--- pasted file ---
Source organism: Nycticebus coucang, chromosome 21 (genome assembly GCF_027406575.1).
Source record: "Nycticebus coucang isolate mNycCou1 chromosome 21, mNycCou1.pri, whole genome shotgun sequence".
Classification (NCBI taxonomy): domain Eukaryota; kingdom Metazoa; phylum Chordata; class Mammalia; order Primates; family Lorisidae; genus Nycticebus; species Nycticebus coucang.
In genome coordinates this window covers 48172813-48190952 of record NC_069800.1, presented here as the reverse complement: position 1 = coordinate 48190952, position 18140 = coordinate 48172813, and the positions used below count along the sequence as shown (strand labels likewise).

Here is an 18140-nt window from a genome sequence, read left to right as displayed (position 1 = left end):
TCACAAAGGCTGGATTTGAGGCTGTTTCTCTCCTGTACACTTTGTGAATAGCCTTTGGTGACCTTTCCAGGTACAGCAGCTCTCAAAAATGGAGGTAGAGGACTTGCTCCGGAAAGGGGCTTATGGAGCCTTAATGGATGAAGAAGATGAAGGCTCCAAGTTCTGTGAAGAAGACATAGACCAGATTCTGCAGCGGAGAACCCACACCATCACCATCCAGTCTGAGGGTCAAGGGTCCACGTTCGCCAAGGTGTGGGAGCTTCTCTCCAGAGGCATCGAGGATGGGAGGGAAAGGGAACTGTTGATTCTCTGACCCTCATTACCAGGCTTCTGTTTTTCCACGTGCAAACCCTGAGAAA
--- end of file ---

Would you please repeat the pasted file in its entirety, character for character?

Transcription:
Source organism: Nycticebus coucang, chromosome 21 (genome assembly GCF_027406575.1).
Source record: "Nycticebus coucang isolate mNycCou1 chromosome 21, mNycCou1.pri, whole genome shotgun sequence".
Classification (NCBI taxonomy): domain Eukaryota; kingdom Metazoa; phylum Chordata; class Mammalia; order Primates; family Lorisidae; genus Nycticebus; species Nycticebus coucang.
In genome coordinates this window covers 48172813-48190952 of record NC_069800.1, presented here as the reverse complement: position 1 = coordinate 48190952, position 18140 = coordinate 48172813, and the positions used below count along the sequence as shown (strand labels likewise).

Here is an 18140-nt window from a genome sequence, read left to right as displayed (position 1 = left end):
TCACAAAGGCTGGATTTGAGGCTGTTTCTCTCCTGTACACTTTGTGAATAGCCTTTGGTGACCTTTCCAGGTACAGCAGCTCTCAAAAATGGAGGTAGAGGACTTGCTCCGGAAAGGGGCTTATGGAGCCTTAATGGATGAAGAAGATGAAGGCTCCAAGTTCTGTGAAGAAGACATAGACCAGATTCTGCAGCGGAGAACCCACACCATCACCATCCAGTCTGAGGGTCAAGGGTCCACGTTCGCCAAGGTGTGGGAGCTTCTCTCCAGAGGCATCGAGGATGGGAGGGAAAGGGAACTGTTGATTCTCTGACCCTCATTACCAGGCTTCTGTTTTTCCACGTGCAAACCCTGAGAAA